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Coronavirus: Boris Johnson urges ‘caution’ amid reports on lockdown easing

Boris Johnson has said the UK government will “advance with maximum caution” in considering any lifting of coronavirus restrictions, as Scotland formally extended its lockdown.
It comes as the Welsh government said media reports speculating how the PM might ease restrictions risked sending “mixed messaging” to the public.
Some newspapers suggested the rules on exercise could be relaxed and more people encouraged to return to work.
The PM will announce plans on Sunday.
By law, the government must review the restrictions every three weeks, and Thursday marks the latest deadline.
Mr Johnson will address the nation at 19:00 BST on Sunday to outline plans for England for the next stage of the lockdown, which was announced on 23 March.
Although the lockdown will largely stay in place, the “stay at home” message is expected to be scrapped.
With ministers keen to restart the economy, Mr Johnson has suggested some measures could start being eased on Monday.
Scotland, Wales and Northern Ireland have the power to diverge from what the government at Westminster decides on the lockdown – and could lift restrictions at a different rate.
Mr Johnson told a meeting of his cabinet earlier that the UK government would not do anything that risked a second peak, and would be guided “at every step” by the science and data.
The prime minister said the government would closely track the impact of any easing of the social distancing measures, and would not hesitate to tighten the rules if required, according to No 10.
The prime minister’s spokesman said we were at a “critical moment” in the fight against the virus, and the government would not do anything that “risks throwing away the efforts and sacrifices of the British public”.
No 10 said there would be a call with the leaders of the devolved nations later.
‘Very risky’
At her daily briefing on Thursday, First Minister Nicola Sturgeon confirmed the lockdown would continue in Scotland, saying any easing of restrictions would be “very, very risky” at this stage.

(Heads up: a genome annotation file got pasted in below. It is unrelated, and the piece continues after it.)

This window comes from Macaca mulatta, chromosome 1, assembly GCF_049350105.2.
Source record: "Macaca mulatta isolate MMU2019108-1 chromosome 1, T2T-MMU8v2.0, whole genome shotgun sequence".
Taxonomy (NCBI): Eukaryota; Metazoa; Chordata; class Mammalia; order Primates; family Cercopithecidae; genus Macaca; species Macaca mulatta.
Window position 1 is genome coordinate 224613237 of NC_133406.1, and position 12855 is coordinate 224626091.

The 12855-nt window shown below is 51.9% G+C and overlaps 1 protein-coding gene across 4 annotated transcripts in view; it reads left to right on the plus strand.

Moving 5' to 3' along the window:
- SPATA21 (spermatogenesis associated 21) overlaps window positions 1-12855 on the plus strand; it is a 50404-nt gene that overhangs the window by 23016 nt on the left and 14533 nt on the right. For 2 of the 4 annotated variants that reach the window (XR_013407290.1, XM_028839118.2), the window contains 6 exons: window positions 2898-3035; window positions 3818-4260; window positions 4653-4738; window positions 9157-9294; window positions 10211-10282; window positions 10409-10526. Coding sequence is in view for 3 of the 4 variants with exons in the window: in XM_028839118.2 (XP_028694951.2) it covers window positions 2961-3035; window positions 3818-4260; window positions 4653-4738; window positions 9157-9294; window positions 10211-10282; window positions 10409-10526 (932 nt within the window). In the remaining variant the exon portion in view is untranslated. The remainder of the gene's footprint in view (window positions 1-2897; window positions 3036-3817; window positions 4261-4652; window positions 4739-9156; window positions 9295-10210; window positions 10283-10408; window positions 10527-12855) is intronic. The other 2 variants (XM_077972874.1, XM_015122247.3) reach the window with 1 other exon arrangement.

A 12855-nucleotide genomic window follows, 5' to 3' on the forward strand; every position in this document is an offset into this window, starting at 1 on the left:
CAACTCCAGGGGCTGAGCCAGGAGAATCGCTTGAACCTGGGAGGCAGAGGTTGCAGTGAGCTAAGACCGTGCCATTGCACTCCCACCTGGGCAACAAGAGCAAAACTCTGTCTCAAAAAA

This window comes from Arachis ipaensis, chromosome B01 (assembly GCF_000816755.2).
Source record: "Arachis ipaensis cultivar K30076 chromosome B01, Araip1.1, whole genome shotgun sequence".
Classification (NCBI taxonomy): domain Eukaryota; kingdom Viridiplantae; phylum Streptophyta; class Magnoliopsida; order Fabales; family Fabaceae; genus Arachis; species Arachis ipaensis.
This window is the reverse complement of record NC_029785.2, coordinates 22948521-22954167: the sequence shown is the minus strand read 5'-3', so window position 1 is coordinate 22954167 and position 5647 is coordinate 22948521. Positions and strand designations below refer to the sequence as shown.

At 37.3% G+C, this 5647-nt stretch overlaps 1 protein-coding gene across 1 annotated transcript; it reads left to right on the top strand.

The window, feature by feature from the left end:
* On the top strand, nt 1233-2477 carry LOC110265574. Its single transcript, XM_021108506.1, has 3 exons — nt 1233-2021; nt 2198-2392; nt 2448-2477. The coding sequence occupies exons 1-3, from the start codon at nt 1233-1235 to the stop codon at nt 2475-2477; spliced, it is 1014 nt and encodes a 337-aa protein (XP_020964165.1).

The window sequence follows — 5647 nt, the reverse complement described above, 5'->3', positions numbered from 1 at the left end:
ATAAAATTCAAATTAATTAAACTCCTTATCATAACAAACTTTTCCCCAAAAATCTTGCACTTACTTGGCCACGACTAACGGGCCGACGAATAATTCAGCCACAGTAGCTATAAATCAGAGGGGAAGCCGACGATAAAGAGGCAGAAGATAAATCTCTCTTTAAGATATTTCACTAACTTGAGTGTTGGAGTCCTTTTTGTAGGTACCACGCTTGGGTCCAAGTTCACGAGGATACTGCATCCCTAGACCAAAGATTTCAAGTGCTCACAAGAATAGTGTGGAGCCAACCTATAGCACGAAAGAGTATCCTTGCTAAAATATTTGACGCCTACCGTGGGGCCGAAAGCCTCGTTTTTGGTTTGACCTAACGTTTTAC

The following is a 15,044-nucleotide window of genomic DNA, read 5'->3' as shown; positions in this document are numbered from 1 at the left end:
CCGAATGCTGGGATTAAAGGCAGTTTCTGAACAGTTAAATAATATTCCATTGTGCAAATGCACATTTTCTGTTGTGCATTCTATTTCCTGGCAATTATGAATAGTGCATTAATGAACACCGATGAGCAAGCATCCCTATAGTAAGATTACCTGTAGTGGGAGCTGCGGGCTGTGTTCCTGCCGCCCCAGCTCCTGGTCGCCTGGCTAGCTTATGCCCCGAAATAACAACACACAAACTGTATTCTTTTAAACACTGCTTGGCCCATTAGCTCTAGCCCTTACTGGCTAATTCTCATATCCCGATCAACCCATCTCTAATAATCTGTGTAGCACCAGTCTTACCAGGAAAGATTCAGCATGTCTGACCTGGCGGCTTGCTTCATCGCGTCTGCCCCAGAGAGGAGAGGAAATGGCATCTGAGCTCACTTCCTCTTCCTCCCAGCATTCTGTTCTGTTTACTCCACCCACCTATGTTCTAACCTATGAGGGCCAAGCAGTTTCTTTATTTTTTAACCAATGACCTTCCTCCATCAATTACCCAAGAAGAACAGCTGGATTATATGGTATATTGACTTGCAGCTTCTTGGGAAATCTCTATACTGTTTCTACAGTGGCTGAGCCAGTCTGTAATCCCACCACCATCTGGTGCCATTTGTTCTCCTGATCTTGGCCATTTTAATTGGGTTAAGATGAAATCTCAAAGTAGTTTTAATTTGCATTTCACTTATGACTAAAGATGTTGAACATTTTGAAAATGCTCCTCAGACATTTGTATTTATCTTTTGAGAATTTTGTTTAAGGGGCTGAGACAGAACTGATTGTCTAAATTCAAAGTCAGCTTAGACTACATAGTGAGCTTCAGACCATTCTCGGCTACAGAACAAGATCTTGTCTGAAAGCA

The Scottish government has already set out a number of options for lifting the lockdown, but Ms Sturgeon said she would “not be pressurised” into easing measures prematurely.
She said her preference would be for all four nations to make changes together at the same pace but “we can decide in an entirely grown-up way if we are at different stages and want to go different ways”.
Ms Sturgeon added that media reports about the prime minister planning to ease the lockdown had not been discussed with the Scottish government.
Meanwhile, a Welsh government spokesman said it was “crucially important” people in Wales were “informed clearly and accurately” about any changes to the current restrictions.
“Some of the reporting in today’s newspapers is confusing and risks sending mixed messages to people across the UK,” he added.
The Northern Ireland Executive met on Thursday to discuss how and when to relax lockdown restrictions. First Minister Arlene Foster previously suggested Northern Ireland’s restrictions could be lifted at a different pace to the rest of the UK.
Any changes to the guidelines next week are expected to be very limited.
But BBC political editor Laura Kuenssberg said the government’s “stay at home” message – which it has pushed since the lockdown began – is “on the way out”.
Public Health England said it was “reviewing all communications materials in anticipation of moving to the next phase of the government campaign”.
Labour leader Sir Keir Starmer said he expected the government to continue with lockdown measures, and his party would support this.
“Lockdown needs to stay in place until we are sure the infection rate has gone down,” he told BBC Good Morning Scotland.
Acting Lib Dem leader Ed Davey said if the government’s message changed it was important there was an effective plan in place on testing and tracing contacts of those who were found to have the virus.
“We don’t want to give a false impression that things have changed dramatically and life can go back to normal – and it’s essential the government gets the balance right,” he told BBC Breakfast.